Canada’s oldest department store will sell its Gilt online retail business and shutter multiple Lord & Taylor locations as the struggling retailer attempts to boost its performance.
“These actions will allow us to focus our energy on businesses with the greatest potential to impact our results in a meaningful way,” Hudson’s Bay Co. executive chairman Richard Baker told a conference call with analysts Tuesday.
HBC has not been pleased with its off-price shopping segments, said CEO Helena Foulkes.
The company expects to dedicate resources to Saks Off Fifth, a discount designer clothing outlet, and “realize the full potential that this luxury off-price banner offers,” she said, adding a new leadership team is looking at every aspect of the business, including merchandising and store operations.
Gilt competitor Rue La La announced Monday it would purchase Gilt from HBC in a transaction expected to close in July 2018.
Both websites sell apparel, accessories and home goods online at a discount. Gilt was founded in 2007 and HBC announced it would acquire the online retailer for $250 million in January 2016.
The brands will continue to operate independently, Rue La La said in a statement Monday.
HBC, which confirmed the sale agreement in its quarterly earnings release Tuesday, also said it will close up to 10 Lord & Taylor locations through 2019 as it focuses on driving the brand’s digital business in an effort to reduce costs and optimize its performance.
HBC will vacate its Fifth Avenue location in New York City after co-working space company WeWork takes over the building. When it first struck the $1.6-billion deal to sell the flagship property, HBC expected to eventually house a smaller store at the Manhattan location.
Department stores have been struggling as consumers favour luxury, discount or specialty stores over one-stop shops. Like other retailers, HBC is also grappling with a continued shift to online shopping.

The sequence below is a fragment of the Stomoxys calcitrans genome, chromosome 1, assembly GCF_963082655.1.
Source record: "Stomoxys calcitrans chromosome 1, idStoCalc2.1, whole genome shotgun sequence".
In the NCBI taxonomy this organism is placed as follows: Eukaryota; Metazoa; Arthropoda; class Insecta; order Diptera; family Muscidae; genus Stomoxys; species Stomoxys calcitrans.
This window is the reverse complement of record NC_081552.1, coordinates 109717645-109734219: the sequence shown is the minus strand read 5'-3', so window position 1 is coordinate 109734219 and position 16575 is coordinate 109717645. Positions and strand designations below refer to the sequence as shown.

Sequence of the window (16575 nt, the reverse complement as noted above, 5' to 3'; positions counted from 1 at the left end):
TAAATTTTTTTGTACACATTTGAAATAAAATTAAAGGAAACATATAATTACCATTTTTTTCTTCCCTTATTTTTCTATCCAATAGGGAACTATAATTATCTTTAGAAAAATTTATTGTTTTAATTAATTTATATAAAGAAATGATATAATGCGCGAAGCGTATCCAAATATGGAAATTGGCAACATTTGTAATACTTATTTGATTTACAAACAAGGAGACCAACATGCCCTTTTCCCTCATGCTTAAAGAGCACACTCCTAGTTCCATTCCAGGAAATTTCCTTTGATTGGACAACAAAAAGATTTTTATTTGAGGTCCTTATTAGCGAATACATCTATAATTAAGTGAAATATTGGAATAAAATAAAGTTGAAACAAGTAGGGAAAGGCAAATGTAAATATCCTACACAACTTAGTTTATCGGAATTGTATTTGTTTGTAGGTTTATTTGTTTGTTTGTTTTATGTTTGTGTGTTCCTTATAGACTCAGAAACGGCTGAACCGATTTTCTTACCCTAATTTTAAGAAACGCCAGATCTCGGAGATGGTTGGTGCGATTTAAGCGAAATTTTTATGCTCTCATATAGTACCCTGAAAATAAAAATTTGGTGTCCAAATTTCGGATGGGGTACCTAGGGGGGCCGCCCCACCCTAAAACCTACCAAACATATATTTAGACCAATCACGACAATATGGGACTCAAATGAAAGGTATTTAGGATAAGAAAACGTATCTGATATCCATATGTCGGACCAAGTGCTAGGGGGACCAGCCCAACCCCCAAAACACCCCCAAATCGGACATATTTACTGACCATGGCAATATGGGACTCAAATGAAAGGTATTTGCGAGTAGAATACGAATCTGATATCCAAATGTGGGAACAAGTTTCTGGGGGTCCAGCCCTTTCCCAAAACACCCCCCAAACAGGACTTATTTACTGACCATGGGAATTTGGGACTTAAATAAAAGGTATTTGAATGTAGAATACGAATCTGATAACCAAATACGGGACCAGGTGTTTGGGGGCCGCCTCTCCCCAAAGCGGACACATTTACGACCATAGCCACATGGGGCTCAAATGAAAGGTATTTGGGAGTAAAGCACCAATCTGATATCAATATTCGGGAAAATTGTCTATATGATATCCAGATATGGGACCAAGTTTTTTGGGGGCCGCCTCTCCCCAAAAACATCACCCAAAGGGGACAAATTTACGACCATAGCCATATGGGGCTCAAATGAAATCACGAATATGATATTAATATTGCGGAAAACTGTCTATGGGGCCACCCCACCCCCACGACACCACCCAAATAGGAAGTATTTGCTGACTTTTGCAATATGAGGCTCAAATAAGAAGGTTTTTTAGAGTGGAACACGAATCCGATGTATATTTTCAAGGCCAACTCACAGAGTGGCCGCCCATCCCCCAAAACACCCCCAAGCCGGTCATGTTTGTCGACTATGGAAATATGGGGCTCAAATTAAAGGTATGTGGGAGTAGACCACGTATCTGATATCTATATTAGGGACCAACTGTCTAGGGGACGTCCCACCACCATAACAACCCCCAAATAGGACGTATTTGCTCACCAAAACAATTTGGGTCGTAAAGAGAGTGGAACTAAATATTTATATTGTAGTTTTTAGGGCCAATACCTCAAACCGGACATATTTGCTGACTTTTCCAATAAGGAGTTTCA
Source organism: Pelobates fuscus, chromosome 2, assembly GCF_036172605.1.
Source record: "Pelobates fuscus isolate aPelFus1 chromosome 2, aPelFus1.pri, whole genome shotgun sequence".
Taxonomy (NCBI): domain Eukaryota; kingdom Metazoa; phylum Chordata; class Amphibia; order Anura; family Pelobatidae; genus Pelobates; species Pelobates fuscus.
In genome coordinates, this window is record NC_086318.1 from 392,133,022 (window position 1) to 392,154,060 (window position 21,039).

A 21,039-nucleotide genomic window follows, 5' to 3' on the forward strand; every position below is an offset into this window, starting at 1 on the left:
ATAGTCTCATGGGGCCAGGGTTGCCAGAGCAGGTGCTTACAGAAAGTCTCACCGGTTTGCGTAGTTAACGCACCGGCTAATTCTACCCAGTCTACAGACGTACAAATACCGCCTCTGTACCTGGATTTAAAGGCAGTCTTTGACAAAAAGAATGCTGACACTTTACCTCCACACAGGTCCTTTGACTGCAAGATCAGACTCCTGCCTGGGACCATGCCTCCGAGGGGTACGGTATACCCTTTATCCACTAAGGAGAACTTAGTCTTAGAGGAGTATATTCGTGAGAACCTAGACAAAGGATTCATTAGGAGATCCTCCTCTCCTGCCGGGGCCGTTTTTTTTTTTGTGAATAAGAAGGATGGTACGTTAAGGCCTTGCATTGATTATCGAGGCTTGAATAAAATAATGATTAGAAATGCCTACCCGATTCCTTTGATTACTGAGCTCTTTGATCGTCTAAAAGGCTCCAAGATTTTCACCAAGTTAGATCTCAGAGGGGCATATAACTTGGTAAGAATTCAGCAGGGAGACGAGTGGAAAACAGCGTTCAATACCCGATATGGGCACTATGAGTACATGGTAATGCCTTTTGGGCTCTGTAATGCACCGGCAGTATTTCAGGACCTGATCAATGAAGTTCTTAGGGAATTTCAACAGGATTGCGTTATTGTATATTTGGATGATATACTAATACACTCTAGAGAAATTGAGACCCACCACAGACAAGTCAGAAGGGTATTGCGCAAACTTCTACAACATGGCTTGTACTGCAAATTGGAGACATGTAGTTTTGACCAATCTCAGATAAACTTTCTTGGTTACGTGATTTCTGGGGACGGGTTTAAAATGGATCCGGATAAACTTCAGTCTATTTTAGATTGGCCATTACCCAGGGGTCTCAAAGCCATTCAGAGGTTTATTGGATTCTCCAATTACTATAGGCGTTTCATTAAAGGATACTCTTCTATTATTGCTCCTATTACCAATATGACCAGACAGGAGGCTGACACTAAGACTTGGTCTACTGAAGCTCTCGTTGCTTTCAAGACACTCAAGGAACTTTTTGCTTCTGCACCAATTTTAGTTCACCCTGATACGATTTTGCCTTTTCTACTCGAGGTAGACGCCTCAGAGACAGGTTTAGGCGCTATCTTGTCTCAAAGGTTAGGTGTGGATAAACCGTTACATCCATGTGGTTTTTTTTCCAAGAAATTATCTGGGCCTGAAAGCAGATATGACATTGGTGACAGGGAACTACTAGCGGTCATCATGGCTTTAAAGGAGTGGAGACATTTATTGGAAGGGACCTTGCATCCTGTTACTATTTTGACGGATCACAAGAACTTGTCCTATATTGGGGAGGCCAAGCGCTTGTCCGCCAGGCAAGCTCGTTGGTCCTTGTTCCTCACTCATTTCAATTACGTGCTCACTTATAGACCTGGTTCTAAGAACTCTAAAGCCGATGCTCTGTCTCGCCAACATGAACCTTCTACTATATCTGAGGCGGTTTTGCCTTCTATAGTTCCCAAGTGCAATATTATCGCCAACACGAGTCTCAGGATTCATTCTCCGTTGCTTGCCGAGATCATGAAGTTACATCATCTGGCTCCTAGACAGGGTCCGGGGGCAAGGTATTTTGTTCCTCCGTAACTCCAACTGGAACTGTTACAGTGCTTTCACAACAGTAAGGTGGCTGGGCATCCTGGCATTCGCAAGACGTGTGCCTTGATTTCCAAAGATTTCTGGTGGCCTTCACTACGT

Last year, the company announced it would cut 2,000 jobs in an effort to trim hundreds of millions of dollars in annual costs. At the time, HBC said it was committed to investing in online shopping and expanding its European footprint.
However, its performance on the continent has been lacklustre, with comparable sales at HBC Europe falling for several quarters.
Overall comparable sales declined 0.7 per cent in the quarter, led by a 6.6 per cent decrease at HBC Europe, which includes Galeria Kaufhof and Galeria INNO.
Those challenging results came partly because of HBC’s missteps and overall retail trends in that region, said Foulkes.
“Across our European banners, we have a big opportunity to improve our marketing and merchandising assortment to better reflect the preferences of our consumers,” she said, adding the company expects to see the impact of some changes it has been making this year.
But, the company continues to evaluate its store portfolio everywhere, she said.
“We’re excited about the real estate that we own in Europe and the potential. But as I said before, everything’s on the table in terms of focusing on driving improved profitability for the business.”
The company’s shares fell in early-morning trading, losing nearly seven per cent on the Toronto Stock Exchange before regaining some of those losses. Shares dropped 35 cents or 3.3 per cent to $10.27 before noon ET.
HBC reported a $400-million loss in its first quarter ended May 5 compared with a loss of $221 million a year ago. The loss amounted to $1.70 per share compared to $1.21 per share in the same quarter last year.
On a normalized basis, HBC said its loss per share for the quarter amounted to $1.22 compared with a normalized loss of $1.15 per share a year ago.
Analysts on average had expected a loss of 87 cents per share, according to Thomson Reuters Eikon.
Revenue totalled nearly $3.09 billion, up from nearly $3.06 billion a year ago. North American results were encouraging, the company said, but the strength was offset by European performance.